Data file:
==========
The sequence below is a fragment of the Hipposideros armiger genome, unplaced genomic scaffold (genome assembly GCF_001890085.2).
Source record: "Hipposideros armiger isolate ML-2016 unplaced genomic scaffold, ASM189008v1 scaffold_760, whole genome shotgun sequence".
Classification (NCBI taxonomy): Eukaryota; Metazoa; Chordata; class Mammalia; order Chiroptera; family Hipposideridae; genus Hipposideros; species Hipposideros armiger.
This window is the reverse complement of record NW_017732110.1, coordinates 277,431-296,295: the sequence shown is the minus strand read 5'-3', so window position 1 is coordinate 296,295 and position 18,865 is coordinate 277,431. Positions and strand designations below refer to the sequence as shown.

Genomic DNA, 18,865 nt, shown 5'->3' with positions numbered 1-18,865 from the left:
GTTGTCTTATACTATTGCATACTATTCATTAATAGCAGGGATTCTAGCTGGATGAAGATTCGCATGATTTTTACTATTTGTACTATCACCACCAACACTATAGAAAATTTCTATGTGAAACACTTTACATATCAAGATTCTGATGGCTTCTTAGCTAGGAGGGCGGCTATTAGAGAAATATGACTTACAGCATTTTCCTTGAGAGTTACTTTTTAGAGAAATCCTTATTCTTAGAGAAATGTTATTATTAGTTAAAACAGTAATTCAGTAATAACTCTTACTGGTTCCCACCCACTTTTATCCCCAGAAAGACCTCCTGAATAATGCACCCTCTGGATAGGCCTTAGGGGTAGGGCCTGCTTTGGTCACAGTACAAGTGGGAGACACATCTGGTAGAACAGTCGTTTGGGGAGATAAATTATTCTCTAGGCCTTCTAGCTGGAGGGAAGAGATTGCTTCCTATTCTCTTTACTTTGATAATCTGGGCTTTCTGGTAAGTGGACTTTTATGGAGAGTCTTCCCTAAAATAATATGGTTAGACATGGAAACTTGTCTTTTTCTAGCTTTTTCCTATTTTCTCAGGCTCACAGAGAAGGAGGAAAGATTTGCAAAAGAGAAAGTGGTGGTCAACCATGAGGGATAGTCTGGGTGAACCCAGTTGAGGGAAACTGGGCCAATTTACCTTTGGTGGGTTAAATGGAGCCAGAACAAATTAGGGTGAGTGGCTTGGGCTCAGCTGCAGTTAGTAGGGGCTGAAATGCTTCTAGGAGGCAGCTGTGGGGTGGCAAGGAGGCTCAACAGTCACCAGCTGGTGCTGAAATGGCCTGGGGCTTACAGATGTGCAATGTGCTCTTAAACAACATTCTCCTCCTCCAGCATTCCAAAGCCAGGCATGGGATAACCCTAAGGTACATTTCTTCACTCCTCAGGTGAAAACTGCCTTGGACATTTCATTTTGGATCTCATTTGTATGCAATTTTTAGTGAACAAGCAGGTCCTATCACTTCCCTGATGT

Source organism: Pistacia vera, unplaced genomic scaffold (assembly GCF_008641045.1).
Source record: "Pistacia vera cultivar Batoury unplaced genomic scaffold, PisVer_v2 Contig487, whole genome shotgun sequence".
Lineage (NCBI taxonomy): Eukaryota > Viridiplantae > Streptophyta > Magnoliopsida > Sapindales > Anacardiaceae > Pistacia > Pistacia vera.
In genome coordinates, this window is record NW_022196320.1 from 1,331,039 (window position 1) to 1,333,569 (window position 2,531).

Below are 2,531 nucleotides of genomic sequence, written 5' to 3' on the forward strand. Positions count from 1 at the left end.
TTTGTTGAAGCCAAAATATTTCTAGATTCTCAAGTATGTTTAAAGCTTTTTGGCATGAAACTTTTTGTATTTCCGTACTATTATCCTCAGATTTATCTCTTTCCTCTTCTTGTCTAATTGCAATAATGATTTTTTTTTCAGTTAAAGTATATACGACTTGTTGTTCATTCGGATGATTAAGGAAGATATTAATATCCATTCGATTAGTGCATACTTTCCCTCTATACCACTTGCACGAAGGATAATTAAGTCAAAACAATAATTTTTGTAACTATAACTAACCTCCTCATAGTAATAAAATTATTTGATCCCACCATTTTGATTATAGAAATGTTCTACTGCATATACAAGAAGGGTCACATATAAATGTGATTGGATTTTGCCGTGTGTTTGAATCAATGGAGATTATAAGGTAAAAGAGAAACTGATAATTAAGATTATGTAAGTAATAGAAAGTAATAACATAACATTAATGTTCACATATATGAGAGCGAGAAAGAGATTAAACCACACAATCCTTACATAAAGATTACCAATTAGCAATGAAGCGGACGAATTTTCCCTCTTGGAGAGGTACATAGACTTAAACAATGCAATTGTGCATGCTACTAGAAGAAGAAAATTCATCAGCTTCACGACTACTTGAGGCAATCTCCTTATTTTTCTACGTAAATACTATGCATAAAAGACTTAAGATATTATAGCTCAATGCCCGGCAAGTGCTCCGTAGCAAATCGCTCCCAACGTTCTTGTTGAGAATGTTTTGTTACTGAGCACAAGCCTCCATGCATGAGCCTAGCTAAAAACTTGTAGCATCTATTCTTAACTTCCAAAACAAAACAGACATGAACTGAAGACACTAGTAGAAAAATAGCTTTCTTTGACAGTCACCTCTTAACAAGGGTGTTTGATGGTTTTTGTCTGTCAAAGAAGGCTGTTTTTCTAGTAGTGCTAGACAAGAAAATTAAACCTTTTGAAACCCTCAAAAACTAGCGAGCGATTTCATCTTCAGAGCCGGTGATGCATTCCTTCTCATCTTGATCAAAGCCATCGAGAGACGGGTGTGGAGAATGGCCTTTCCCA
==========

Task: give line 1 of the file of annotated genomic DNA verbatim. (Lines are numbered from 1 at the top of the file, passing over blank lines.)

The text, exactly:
The sequence below is a fragment of the Hipposideros armiger genome, unplaced genomic scaffold (genome assembly GCF_001890085.2).